In private -- and usually anonymously -- the companies producing anti-malware software begrudgingly admit that, most of the time, the criminals are winning the game. However, they're not winning because firewall and anti-malware software is ineffective; they're winning because computer users are negligent with preventing cyber attacks.
According to a report released in April 2014 by Verizon Communications, hackers will successfully gain access to protected corporate computer networks 90 percent of the time by sending phishing emails to just 10 employees. (Phishing is an Internet scam in which a criminal sends someone an email that looks like one from a legitimate organization, in order to surreptitiously plant spyware on a computer, or trick the email recipient into divulging sensitive information.) In other words, nearly one in 10 employees is careless enough to fall for a phishing ruse and click on an attachment in an email that a more careful person would instantly regard as suspicious. According to the report, two-thirds of the electronic espionage cases it examined involved phishing.
Phishing is just one way in which users help criminals gain access to computer systems. Another common way is when users or IT support staff fail to install the latest software security upgrades, thus leaving their systems exposed to threats. Few computer users can claim to be ignorant of the importance of this practice, yet software manufacturers regularly report that users are amazingly lax about it. Some put off installing upgrades "to a more convenient time." That's dangerous because most upgrades are released to address immediate security issues, so any delay in installing them leaves the system vulnerable. It's also dangerous because, according to experts, many people who postpone installing upgrades forget to install them later.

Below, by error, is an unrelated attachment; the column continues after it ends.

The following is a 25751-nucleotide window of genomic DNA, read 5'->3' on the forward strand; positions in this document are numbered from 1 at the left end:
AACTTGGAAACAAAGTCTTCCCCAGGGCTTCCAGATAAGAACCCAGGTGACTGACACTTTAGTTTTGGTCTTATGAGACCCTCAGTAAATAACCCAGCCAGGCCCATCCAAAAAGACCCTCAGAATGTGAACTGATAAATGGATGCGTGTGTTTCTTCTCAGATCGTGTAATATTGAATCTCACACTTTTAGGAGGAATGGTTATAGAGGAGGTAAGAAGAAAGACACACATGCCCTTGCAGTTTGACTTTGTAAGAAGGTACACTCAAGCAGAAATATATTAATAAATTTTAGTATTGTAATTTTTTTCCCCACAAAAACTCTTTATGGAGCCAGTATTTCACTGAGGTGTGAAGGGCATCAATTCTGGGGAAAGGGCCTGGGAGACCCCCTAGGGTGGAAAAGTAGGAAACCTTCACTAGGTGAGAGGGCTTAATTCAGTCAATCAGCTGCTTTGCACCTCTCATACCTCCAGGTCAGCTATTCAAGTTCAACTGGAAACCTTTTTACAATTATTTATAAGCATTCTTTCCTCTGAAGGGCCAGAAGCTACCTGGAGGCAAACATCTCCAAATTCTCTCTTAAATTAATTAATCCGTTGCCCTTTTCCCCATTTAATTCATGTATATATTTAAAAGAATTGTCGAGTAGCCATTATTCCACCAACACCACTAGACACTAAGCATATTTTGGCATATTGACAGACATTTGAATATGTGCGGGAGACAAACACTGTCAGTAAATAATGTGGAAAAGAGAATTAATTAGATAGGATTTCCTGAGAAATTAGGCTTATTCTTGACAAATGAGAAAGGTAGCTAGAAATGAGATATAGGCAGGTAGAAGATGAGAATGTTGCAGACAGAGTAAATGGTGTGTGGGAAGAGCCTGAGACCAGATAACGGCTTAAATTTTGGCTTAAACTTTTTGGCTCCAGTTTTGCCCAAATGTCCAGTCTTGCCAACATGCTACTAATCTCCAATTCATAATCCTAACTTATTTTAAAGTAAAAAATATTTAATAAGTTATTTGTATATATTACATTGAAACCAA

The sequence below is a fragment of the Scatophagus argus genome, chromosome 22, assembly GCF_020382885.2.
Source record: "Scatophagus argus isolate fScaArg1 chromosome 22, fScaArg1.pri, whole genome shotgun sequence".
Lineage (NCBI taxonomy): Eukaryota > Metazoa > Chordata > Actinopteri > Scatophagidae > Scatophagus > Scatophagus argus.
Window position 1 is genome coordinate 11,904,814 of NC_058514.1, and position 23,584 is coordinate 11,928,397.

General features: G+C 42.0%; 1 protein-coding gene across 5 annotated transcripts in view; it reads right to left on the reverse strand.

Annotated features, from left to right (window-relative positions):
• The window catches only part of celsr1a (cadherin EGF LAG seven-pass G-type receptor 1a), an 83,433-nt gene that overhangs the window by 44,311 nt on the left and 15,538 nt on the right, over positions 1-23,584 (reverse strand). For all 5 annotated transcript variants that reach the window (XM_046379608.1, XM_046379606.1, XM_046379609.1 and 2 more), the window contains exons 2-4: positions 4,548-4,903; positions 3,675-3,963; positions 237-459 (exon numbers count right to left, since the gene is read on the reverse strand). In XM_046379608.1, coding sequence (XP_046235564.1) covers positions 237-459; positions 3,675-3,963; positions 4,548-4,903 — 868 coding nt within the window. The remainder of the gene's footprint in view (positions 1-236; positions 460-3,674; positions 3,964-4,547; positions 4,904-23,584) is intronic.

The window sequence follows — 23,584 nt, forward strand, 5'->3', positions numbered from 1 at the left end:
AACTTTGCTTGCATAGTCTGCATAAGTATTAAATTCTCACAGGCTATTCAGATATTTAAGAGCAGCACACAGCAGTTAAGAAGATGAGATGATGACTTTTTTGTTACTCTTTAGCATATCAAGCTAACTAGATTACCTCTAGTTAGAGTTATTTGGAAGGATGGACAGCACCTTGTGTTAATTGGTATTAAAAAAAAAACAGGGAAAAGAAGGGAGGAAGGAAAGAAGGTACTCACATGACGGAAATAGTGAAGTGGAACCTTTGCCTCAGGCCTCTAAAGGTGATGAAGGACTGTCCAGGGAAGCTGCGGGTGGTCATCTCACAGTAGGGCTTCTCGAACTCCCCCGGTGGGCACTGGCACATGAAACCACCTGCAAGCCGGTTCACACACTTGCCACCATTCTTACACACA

The third reason criminals succeed in accessing computer systems is that users or IT support staff configure the systems incorrectly through carelessness or lack of proper training. Suppliers of security software regularly report that this is one of the biggest and hard-to-address problems, especially for corporations. When a system is breached by malware, it's often difficult to identify how malware gained access, and even more difficult to identify the person responsible for the breach of security. Indeed, malware can access a system even when all security measures are fully up to date and set up correctly. New malware can get into a system before the software patches to counter it have even been written -- before anyone can do much about it.
The lesson is clear: Just as your home's locks, alarms and cameras can't guarantee 100 percent protection from burglars, neither can a user and the best software fully protect a computer system from criminal access. The best approach is to keep all software fully up to date, install reputable anti-virus programs, configure firewalls carefully, avoid obscure websites and never open suspicious email attachments. The criminals probably will decide that it's a lot simpler and more profitable to switch their attack to less protected victims.